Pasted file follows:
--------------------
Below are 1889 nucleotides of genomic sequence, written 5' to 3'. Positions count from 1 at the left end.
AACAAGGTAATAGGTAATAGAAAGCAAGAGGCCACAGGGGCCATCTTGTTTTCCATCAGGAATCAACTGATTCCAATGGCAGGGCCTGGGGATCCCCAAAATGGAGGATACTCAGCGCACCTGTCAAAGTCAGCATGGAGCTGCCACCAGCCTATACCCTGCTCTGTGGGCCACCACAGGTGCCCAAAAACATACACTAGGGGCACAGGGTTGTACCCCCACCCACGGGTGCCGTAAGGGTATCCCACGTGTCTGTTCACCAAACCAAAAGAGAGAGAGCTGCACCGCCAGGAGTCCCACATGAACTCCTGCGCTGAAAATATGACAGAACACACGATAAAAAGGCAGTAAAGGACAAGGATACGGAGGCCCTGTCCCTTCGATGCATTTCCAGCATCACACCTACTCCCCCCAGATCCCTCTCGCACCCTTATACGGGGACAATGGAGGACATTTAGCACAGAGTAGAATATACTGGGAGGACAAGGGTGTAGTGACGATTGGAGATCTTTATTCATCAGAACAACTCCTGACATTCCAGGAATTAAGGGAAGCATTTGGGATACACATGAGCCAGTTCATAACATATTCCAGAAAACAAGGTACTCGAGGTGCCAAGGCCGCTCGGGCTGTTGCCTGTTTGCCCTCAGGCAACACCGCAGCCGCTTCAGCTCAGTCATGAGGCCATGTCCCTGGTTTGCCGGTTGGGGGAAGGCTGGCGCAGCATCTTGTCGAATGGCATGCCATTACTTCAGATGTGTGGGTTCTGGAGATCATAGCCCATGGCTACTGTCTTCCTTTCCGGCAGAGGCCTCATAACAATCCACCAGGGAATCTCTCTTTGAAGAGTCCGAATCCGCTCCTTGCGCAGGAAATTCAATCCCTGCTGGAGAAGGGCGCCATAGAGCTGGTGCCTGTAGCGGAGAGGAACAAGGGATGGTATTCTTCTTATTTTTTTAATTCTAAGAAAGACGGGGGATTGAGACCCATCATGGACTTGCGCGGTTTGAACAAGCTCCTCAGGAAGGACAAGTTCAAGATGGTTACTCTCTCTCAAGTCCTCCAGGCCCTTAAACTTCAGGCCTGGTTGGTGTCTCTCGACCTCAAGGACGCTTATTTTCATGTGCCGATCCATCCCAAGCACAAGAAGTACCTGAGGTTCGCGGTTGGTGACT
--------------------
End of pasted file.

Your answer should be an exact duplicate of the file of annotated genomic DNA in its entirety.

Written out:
Below are 1889 nucleotides of genomic sequence, written 5' to 3'. Positions count from 1 at the left end.
AACAAGGTAATAGGTAATAGAAAGCAAGAGGCCACAGGGGCCATCTTGTTTTCCATCAGGAATCAACTGATTCCAATGGCAGGGCCTGGGGATCCCCAAAATGGAGGATACTCAGCGCACCTGTCAAAGTCAGCATGGAGCTGCCACCAGCCTATACCCTGCTCTGTGGGCCACCACAGGTGCCCAAAAACATACACTAGGGGCACAGGGTTGTACCCCCACCCACGGGTGCCGTAAGGGTATCCCACGTGTCTGTTCACCAAACCAAAAGAGAGAGAGCTGCACCGCCAGGAGTCCCACATGAACTCCTGCGCTGAAAATATGACAGAACACACGATAAAAAGGCAGTAAAGGACAAGGATACGGAGGCCCTGTCCCTTCGATGCATTTCCAGCATCACACCTACTCCCCCCAGATCCCTCTCGCACCCTTATACGGGGACAATGGAGGACATTTAGCACAGAGTAGAATATACTGGGAGGACAAGGGTGTAGTGACGATTGGAGATCTTTATTCATCAGAACAACTCCTGACATTCCAGGAATTAAGGGAAGCATTTGGGATACACATGAGCCAGTTCATAACATATTCCAGAAAACAAGGTACTCGAGGTGCCAAGGCCGCTCGGGCTGTTGCCTGTTTGCCCTCAGGCAACACCGCAGCCGCTTCAGCTCAGTCATGAGGCCATGTCCCTGGTTTGCCGGTTGGGGGAAGGCTGGCGCAGCATCTTGTCGAATGGCATGCCATTACTTCAGATGTGTGGGTTCTGGAGATCATAGCCCATGGCTACTGTCTTCCTTTCCGGCAGAGGCCTCATAACAATCCACCAGGGAATCTCTCTTTGAAGAGTCCGAATCCGCTCCTTGCGCAGGAAATTCAATCCCTGCTGGAGAAGGGCGCCATAGAGCTGGTGCCTGTAGCGGAGAGGAACAAGGGATGGTATTCTTCTTATTTTTTTAATTCTAAGAAAGACGGGGGATTGAGACCCATCATGGACTTGCGCGGTTTGAACAAGCTCCTCAGGAAGGACAAGTTCAAGATGGTTACTCTCTCTCAAGTCCTCCAGGCCCTTAAACTTCAGGCCTGGTTGGTGTCTCTCGACCTCAAGGACGCTTATTTTCATGTGCCGATCCATCCCAAGCACAAGAAGTACCTGAGGTTCGCGGTTGGTGACT